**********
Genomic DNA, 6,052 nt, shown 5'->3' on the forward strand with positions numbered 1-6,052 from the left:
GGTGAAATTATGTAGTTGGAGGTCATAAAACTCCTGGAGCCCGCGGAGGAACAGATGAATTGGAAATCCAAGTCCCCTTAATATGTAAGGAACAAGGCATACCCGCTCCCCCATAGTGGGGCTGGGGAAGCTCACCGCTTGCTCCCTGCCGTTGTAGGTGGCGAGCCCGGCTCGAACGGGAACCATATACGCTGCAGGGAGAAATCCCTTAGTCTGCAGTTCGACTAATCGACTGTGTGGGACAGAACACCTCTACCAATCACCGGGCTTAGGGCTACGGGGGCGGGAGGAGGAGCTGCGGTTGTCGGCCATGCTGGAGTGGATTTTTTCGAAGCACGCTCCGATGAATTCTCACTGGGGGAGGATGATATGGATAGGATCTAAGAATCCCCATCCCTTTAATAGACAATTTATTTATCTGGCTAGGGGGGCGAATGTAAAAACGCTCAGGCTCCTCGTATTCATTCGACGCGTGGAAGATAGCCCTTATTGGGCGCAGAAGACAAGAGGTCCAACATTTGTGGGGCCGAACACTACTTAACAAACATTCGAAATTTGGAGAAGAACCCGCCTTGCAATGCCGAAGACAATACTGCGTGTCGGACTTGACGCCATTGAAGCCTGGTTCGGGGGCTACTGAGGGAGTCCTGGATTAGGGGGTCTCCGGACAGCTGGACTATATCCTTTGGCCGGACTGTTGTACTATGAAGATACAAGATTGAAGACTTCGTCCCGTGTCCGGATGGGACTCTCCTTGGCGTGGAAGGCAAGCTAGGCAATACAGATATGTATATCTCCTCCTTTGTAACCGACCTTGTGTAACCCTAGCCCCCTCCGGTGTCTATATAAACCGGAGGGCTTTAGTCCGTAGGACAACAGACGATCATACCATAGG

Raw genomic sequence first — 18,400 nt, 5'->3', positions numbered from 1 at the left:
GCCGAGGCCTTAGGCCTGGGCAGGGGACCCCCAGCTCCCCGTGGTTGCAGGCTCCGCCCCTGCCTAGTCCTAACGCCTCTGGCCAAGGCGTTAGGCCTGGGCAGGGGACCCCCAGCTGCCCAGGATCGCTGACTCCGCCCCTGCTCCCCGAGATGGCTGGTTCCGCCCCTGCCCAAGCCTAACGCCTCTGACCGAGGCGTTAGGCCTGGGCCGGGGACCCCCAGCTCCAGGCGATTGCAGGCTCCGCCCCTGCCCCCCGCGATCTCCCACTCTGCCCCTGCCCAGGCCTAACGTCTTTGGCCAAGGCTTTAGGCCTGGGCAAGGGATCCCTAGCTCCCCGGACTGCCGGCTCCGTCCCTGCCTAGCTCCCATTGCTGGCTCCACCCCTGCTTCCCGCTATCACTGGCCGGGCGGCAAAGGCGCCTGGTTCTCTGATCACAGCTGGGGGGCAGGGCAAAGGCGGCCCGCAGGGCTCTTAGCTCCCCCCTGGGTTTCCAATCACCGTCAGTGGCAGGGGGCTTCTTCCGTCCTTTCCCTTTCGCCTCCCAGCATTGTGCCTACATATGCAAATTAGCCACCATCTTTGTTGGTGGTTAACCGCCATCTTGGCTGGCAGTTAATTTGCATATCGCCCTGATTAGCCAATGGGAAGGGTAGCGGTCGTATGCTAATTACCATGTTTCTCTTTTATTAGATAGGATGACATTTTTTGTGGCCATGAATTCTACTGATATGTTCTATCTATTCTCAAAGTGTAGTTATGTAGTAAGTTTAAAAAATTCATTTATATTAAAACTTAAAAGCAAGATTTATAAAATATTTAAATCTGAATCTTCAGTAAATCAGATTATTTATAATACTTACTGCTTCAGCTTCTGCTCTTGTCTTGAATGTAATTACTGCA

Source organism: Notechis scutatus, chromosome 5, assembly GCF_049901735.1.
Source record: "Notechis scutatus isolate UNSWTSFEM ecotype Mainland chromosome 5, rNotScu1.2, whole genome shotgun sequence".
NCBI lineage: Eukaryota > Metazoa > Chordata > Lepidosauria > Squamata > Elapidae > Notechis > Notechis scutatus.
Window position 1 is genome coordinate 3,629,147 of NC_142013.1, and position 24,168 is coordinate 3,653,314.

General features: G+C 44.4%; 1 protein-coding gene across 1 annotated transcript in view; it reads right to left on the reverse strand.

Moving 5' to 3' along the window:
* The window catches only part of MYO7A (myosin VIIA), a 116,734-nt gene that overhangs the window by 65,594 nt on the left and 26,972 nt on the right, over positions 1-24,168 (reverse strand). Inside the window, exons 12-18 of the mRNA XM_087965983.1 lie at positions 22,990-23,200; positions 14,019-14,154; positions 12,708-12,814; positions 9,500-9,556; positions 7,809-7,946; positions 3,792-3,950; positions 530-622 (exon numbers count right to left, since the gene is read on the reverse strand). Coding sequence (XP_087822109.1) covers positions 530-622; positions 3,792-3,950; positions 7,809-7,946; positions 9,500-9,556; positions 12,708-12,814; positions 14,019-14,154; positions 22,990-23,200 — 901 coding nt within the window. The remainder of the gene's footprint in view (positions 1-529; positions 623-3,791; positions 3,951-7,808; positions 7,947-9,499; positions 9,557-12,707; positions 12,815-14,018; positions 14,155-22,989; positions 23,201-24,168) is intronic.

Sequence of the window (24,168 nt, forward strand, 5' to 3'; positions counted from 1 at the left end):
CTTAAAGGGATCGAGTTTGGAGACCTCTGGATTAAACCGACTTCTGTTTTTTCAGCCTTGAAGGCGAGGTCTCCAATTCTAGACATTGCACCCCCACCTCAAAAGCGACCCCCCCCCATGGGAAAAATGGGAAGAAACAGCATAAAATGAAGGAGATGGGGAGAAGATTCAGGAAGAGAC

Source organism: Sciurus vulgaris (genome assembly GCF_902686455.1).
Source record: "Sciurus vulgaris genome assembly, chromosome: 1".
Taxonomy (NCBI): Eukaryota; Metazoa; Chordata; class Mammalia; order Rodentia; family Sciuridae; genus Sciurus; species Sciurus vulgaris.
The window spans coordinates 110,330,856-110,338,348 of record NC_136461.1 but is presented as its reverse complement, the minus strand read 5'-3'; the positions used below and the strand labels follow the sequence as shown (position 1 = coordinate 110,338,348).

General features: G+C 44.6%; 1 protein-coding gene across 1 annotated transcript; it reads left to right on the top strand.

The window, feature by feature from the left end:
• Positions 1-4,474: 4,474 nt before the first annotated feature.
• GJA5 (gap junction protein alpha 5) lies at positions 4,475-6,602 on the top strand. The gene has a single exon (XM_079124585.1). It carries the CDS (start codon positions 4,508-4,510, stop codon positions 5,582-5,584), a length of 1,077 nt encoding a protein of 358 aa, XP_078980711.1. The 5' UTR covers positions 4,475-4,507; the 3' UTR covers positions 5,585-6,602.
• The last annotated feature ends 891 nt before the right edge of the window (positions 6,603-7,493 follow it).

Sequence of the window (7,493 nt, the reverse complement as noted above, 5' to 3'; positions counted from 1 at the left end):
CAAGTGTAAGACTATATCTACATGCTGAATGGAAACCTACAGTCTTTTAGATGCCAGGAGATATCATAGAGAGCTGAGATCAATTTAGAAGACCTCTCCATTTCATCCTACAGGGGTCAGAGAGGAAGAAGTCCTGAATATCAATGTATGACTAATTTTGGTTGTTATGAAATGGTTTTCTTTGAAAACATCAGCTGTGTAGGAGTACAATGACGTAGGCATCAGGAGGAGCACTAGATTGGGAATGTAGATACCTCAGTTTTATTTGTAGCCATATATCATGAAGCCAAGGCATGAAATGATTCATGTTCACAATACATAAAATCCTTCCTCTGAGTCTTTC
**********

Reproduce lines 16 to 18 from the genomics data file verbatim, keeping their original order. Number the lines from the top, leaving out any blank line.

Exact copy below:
Taxonomy (NCBI): Eukaryota; Metazoa; Chordata; class Mammalia; order Rodentia; family Sciuridae; genus Sciurus; species Sciurus vulgaris.
The window spans coordinates 110,330,856-110,338,348 of record NC_136461.1 but is presented as its reverse complement, the minus strand read 5'-3'; the positions used below and the strand labels follow the sequence as shown (position 1 = coordinate 110,338,348).

General features: G+C 44.6%; 1 protein-coding gene across 1 annotated transcript; it reads left to right on the top strand.